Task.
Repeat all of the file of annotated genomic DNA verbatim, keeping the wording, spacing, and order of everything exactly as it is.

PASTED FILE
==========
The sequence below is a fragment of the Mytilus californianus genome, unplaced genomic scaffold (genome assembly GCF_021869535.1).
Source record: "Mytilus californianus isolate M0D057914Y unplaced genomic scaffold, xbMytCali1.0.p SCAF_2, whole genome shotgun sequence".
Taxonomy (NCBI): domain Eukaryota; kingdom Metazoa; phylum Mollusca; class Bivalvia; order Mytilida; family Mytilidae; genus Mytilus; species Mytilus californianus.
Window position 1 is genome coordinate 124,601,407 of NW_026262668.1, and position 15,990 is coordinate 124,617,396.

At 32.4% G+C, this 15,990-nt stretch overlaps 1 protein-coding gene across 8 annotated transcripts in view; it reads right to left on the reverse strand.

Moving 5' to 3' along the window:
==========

The sequence below is a fragment of the Mytilus californianus genome, unplaced genomic scaffold (genome assembly GCF_021869535.1).
Source record: "Mytilus californianus isolate M0D057914Y unplaced genomic scaffold, xbMytCali1.0.p SCAF_2, whole genome shotgun sequence".
Taxonomy (NCBI): domain Eukaryota; kingdom Metazoa; phylum Mollusca; class Bivalvia; order Mytilida; family Mytilidae; genus Mytilus; species Mytilus californianus.
Window position 1 is genome coordinate 124,601,407 of NW_026262668.1, and position 15,990 is coordinate 124,617,396.

At 32.4% G+C, this 15,990-nt stretch overlaps 1 protein-coding gene across 8 annotated transcripts in view; it reads right to left on the reverse strand.

Moving 5' to 3' along the window: